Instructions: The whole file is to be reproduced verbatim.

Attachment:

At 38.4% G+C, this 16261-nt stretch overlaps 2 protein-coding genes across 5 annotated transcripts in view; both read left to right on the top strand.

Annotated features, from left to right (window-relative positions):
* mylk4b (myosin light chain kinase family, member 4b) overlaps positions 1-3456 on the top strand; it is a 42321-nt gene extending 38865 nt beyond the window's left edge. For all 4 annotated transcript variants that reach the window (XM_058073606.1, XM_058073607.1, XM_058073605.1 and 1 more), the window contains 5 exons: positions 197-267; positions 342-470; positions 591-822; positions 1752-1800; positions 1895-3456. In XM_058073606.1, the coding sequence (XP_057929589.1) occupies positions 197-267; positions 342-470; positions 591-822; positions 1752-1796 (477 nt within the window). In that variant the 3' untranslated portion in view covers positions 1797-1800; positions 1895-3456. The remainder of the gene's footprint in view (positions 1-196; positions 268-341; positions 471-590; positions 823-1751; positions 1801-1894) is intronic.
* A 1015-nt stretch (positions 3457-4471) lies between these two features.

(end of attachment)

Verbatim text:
At 38.4% G+C, this 16261-nt stretch overlaps 2 protein-coding genes across 5 annotated transcripts in view; both read left to right on the top strand.

Annotated features, from left to right (window-relative positions):
* mylk4b (myosin light chain kinase family, member 4b) overlaps positions 1-3456 on the top strand; it is a 42321-nt gene extending 38865 nt beyond the window's left edge. For all 4 annotated transcript variants that reach the window (XM_058073606.1, XM_058073607.1, XM_058073605.1 and 1 more), the window contains 5 exons: positions 197-267; positions 342-470; positions 591-822; positions 1752-1800; positions 1895-3456. In XM_058073606.1, the coding sequence (XP_057929589.1) occupies positions 197-267; positions 342-470; positions 591-822; positions 1752-1796 (477 nt within the window). In that variant the 3' untranslated portion in view covers positions 1797-1800; positions 1895-3456. The remainder of the gene's footprint in view (positions 1-196; positions 268-341; positions 471-590; positions 823-1751; positions 1801-1894) is intronic.
* A 1015-nt stretch (positions 3457-4471) lies between these two features.